"Eva's Book Addiction" weblog shows the cover of the US edition, with the note that the book is aimed at grades 9 and up. I assume that means 14+: "From its truly horrifying and brutal beginning to its satisfying but bittersweet end, this novel is mesmerizing. Language (characters speak in a country dialect that sounds both fantastical and utterly authentic) and tone remain consistent, whether the story is being told from Liga's damaged but sweet perspective, from the perspective of one of the Bears who ends up in Liga's heaven, or from those of any number of other carefully drawn characters. No one is perfect -- all have flaws, some much more than others -- but we can understand, if not sympathize with, each person. Often wrenching, at heart this is a truly tender story of healing, growing, and redemption."

Sarah Miller, on her "Reading, Writing, Musing..." weblog: "Once upon a time, the skeleton of this story was called Snow-White and Rose-Red. Like all fairy tales, it left much unexplained. Too much. Well, Margo Lanagan took those bones and added muscle and guts, bracing the loose joints of the plot with her characters' emotions, motivations, and histories. That's the secret of successful retellings: fleshing out the gaps that relied almost entirely on the readers' willful ignorance or suspension of belief, yet still leaving room for the existence of magic. And Lanagan knows how to handle magic delicately enough to make it believable: Tender Morsels revolves around magical doings, but never degrades enchantment to the level of coincidence." Miller concludes that this was "quite possibly THE best reading experience" she had had all year (her caps).

Melanie Saward on the "M/C Reviews" website: "The only downside to reading a book with such a beautiful world, is that in loving the characters as though they were real and getting lost in the words, you'll almost certainly be left wanting more. This is a big book, but it could have easily been bigger. While the ending is lovely and satisfying, there are still questions and there's still room for the reader to consider what might have happened next in this world. But that's the magic of what Lanagan has done, creating a story that's so real that the characters could easily have gone on living beyond the pages of the book."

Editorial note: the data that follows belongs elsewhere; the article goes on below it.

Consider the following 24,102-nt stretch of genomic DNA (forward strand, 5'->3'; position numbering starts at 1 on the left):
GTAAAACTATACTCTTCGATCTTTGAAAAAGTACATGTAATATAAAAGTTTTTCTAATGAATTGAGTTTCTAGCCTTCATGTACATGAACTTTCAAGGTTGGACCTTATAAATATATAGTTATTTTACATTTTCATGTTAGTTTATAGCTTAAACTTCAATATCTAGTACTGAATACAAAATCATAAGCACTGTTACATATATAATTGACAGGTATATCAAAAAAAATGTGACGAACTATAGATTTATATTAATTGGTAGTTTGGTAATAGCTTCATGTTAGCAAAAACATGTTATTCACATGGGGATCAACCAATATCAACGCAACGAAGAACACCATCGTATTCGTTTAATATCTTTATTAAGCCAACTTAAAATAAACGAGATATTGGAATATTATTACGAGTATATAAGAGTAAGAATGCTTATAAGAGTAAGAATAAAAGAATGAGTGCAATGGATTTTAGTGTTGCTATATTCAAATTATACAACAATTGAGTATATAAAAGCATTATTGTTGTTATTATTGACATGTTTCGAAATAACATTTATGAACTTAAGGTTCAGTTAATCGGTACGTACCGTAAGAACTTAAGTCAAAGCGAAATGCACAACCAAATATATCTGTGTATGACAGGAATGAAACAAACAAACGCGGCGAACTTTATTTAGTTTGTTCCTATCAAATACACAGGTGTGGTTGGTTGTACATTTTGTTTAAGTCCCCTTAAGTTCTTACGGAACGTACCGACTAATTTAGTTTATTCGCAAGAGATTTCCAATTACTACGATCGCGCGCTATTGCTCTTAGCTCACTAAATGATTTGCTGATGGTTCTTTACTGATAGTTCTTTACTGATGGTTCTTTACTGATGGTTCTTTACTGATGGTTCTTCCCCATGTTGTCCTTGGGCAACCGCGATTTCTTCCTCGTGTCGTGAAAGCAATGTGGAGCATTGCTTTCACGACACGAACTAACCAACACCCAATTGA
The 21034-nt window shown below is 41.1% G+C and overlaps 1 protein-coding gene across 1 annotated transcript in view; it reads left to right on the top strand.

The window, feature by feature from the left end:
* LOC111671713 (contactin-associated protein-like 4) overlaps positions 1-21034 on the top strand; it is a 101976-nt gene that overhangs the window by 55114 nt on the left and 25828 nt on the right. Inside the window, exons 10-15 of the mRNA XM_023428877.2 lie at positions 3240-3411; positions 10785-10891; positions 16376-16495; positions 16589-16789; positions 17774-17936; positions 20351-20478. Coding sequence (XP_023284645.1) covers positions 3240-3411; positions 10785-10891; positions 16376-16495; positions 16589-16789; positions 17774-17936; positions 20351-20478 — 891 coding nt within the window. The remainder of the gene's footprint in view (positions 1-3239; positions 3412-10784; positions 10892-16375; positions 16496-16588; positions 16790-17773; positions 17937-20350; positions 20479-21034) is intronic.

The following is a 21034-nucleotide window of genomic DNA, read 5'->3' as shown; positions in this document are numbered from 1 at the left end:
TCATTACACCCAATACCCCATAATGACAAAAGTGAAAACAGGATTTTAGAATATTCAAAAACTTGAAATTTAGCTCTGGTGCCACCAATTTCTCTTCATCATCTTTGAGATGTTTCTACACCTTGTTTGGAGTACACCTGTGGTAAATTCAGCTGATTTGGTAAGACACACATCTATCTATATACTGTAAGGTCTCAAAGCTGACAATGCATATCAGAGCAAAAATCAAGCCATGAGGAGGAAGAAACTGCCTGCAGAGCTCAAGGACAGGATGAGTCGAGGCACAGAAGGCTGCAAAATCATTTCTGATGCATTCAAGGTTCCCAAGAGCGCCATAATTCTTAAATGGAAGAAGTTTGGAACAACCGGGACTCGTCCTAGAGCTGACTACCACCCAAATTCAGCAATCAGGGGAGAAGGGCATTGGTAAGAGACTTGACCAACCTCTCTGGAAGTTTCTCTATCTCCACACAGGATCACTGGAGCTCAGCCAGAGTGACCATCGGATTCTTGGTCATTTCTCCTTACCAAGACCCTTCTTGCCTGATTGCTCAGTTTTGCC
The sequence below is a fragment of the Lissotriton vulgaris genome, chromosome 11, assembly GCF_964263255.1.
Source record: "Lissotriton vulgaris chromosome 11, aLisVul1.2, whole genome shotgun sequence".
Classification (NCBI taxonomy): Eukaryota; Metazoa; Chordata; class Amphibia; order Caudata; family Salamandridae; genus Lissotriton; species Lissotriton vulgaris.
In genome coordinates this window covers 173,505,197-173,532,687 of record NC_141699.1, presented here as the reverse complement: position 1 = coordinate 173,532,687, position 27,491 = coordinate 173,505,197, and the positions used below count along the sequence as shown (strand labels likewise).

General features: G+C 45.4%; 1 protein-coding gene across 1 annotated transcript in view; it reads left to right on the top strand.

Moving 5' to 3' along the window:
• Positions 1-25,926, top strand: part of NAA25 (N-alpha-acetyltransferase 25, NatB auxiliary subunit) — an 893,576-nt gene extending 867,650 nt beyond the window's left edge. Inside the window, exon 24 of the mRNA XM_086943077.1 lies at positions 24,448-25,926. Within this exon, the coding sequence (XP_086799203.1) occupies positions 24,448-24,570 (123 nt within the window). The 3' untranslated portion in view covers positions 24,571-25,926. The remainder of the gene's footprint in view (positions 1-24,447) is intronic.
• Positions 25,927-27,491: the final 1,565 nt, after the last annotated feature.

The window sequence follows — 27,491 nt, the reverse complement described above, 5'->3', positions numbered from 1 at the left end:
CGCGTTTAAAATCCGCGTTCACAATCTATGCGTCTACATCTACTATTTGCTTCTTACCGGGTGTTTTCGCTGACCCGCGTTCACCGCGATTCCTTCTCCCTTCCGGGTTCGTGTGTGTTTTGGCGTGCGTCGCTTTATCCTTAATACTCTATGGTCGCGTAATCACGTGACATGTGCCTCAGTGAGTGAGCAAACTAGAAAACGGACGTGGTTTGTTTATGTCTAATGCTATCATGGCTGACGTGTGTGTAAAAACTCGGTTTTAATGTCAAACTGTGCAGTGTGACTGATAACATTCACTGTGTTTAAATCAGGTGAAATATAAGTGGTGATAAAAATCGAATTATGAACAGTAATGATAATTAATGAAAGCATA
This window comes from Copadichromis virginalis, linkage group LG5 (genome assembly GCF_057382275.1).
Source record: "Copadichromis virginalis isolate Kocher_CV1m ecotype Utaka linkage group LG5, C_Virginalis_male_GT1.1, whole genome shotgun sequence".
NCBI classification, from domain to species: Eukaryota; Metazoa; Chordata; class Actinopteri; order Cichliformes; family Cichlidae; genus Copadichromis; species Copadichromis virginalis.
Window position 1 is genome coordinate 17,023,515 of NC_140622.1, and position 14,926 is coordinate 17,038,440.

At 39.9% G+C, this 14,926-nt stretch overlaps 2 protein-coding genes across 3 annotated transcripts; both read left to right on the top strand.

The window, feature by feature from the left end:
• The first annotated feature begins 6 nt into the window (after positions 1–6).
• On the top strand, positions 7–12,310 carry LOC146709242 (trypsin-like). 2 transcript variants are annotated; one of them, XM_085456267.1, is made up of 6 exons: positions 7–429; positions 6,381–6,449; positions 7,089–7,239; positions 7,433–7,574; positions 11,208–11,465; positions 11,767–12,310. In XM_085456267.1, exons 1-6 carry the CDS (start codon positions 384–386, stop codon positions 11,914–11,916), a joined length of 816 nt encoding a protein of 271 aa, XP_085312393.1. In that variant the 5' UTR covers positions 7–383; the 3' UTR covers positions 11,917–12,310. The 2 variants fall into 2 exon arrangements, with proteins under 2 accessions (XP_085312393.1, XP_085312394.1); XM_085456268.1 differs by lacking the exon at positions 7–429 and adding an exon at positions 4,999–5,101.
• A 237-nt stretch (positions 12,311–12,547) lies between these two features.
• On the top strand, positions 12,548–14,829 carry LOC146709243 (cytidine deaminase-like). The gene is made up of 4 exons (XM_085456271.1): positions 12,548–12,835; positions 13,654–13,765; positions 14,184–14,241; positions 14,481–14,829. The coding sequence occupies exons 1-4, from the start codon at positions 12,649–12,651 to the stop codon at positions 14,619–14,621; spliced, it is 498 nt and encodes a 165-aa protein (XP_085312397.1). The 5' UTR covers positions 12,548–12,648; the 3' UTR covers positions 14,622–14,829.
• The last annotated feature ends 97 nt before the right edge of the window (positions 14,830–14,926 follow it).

Carly Bennett on the "Chicklish" website: "When I picked up Tender Morsels the first thing that struck me was the cover art. I've said it before and I'll say it again, I know it's wrong but I really do judge a book by its cover and Tender Morsels has one of the most interesting covers I've seen in a long time. Like some twisted version of Vermeer's Girl with a Pearl Earring, the cover really sets the tone of the book, which flicks from beauty to horror seamlessly."

Bridie Roman on the "SFFWorld" website: "The book is quite beautiful in places, with a lot of scenes that were especially well written and touching but there is a certain lack of pace that out-weighed the beautiful nature of the writing. Now, I am used to reading more action packed books so you may call me biased and stuck in my ways but I did come away with a feeling of; what has really happened? Sure, there were horrible sex acts but other than that... nothing! I didn't feel any urgency while reading even the most unusual scenes. In the end, what I found most impressive is that, despite all the obstacles, ultimately other emotions did shine through, such as despair, hope and love, and it is these I would say are the real backbone of the book."

"Fantasy Book Review" website: "Tender Morsels never once tries to show that life has a happily ever after ending. It shows that life is full of hardship; you will experience hurt, you will watch loved ones die and you will often be afraid. It also shows that live can be full of love, caring and kindness. It is better to experience something, be it good or bad, than to experience nothing at all."

"Dark Wolf's Fantasy Reviews" website: "I have to admit that sometimes looking over the difficulties of the world from Tender Morsels I wished for the main characters to remain in their corner of paradise. But here is the exclusive merit of the author, who not only captures many emotions in her story, but also made me feel most of them. I also liked that the characters have their unique and strong voice and I could feel them manifest it in each dialogue they have within the story. Still, I have to say that I couldn't attach myself too much of any character, but I believe that this is because I do not have a common ground with any of them."


Jeff Vandermeer in "ClarkesWorld" magazine.

Jon Stewart or Stephen Colbert on the "Blog of a Bookslut" weblog.

David Larsen in the "New Zealand Herald".

Lynne Jamneck on "" website.

Kerrie Anne on "The View from Here" website.

Other covers

tender_morsels_uk.jpg    tender_morsels_us.jpg    tender_morsels_uk_ya.jpg    tender_morsels_aus_p.jpg
UK Hardcover    US Hardcover    UK YA Hardcover    Aust paperback
(Feb 2010)

About this Entry

This page contains a single entry by Perry Middlemiss published on January 7, 2010 3:05 PM.

Best SF and Fantasy Stories of the Year 2009 was the previous entry in this blog.

Reprint: As Her Poets See Australia by H.W. Malloch is the next entry in this blog.